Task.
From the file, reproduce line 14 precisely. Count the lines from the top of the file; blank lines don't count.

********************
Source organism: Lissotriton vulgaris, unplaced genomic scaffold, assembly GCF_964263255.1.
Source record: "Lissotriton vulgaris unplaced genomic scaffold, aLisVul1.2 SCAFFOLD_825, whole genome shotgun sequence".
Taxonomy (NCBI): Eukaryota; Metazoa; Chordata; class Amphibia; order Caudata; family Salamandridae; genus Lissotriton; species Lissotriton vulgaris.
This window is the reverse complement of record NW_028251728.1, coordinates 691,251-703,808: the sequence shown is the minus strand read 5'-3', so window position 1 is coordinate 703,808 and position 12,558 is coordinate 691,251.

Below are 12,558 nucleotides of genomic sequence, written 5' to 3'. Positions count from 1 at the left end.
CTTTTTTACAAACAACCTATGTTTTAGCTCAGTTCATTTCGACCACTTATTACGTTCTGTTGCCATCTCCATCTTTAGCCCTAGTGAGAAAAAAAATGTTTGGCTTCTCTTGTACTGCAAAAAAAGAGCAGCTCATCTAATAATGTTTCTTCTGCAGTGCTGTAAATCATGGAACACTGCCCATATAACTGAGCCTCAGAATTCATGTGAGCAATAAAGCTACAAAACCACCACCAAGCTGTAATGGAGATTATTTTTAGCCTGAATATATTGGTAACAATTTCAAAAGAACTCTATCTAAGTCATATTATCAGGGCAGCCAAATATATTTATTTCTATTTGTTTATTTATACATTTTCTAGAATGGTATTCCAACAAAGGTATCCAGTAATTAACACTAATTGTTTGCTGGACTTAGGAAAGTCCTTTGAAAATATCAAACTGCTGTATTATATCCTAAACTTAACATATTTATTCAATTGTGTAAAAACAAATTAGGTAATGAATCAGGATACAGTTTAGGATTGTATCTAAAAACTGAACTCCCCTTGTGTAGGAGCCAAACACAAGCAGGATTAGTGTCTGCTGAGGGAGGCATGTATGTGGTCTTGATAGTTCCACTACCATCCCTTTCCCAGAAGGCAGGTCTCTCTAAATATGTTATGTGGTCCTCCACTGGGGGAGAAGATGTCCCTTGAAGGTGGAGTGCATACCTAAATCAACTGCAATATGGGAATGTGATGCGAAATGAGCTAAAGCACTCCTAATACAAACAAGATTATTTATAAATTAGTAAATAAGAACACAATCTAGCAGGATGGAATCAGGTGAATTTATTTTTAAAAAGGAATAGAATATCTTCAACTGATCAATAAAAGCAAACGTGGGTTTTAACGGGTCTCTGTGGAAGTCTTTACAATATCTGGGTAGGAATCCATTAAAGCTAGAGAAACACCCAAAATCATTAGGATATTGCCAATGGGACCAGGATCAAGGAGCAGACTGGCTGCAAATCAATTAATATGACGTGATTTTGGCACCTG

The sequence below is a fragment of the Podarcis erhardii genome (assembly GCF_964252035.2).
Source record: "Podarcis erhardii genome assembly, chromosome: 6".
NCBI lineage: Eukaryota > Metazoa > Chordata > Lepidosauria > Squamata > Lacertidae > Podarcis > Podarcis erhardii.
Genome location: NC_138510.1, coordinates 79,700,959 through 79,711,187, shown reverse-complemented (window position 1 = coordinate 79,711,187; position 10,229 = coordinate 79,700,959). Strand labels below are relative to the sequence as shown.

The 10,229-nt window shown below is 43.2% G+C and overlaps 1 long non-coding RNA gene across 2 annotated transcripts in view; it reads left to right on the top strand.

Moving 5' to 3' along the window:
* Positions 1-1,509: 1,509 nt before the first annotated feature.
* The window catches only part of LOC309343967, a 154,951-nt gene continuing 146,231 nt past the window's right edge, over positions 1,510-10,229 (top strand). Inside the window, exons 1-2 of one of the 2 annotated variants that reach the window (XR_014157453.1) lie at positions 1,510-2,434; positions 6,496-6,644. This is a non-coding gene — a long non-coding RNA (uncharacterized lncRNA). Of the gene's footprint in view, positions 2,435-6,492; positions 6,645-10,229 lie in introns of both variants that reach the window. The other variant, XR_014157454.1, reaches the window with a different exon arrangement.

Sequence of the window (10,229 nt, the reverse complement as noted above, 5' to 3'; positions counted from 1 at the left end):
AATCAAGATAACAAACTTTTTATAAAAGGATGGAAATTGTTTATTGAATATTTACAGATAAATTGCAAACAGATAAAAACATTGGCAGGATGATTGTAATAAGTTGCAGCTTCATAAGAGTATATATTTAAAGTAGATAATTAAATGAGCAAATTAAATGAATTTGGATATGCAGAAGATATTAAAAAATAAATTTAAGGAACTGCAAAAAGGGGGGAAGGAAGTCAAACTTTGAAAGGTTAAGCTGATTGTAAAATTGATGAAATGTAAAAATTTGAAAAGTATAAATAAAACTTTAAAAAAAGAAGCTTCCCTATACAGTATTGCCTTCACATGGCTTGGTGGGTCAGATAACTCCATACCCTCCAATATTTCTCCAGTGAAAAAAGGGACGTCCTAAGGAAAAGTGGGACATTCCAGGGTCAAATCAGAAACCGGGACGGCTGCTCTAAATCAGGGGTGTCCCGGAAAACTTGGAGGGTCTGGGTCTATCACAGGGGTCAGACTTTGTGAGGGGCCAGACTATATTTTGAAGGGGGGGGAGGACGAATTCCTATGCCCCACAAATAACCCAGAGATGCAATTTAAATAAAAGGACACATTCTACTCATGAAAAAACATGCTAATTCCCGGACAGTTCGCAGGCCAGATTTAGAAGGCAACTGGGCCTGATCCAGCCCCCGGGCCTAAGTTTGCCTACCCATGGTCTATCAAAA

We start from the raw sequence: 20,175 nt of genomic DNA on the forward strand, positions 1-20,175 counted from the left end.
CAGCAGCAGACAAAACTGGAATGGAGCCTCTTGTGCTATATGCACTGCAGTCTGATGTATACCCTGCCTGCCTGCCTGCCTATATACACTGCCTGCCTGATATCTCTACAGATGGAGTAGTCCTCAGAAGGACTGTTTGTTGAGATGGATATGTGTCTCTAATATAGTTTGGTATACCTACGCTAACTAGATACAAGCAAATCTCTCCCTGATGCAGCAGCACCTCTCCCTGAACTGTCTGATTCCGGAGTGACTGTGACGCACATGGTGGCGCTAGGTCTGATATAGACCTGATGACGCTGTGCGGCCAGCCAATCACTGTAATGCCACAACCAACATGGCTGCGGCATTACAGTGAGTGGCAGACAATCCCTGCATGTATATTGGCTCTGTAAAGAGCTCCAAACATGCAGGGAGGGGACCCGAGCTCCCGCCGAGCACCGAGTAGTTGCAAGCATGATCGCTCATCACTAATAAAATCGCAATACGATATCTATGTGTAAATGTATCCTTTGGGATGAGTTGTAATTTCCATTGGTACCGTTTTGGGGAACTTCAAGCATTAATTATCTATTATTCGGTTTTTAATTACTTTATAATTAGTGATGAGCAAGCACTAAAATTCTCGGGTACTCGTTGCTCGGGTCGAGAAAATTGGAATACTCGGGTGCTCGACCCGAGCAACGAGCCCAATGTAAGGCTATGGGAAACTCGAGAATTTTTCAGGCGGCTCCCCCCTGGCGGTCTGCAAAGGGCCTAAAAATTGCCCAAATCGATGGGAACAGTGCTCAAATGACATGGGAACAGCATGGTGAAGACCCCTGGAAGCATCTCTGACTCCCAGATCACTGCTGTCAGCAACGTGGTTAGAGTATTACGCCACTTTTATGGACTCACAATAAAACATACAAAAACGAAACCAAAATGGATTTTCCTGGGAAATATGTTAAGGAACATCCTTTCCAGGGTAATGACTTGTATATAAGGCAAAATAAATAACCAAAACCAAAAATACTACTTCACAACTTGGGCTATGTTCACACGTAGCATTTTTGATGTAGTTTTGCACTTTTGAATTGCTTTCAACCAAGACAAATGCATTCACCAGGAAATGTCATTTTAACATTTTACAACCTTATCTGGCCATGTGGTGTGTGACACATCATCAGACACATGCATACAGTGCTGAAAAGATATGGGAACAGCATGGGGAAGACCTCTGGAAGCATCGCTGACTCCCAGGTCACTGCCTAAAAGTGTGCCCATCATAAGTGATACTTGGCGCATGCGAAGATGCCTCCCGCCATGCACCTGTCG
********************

* The window catches only part of LOC309343967, a 154,951-nt gene continuing 146,231 nt past the window's right edge, over positions 1,510-10,229 (top strand). Inside the window, exons 1-2 of one of the 2 annotated variants that reach the window (XR_014157453.1) lie at positions 1,510-2,434; positions 6,496-6,644. This is a non-coding gene — a long non-coding RNA (uncharacterized lncRNA). Of the gene's footprint in view, positions 2,435-6,492; positions 6,645-10,229 lie in introns of both variants that reach the window. The other variant, XR_014157454.1, reaches the window with a different exon arrangement.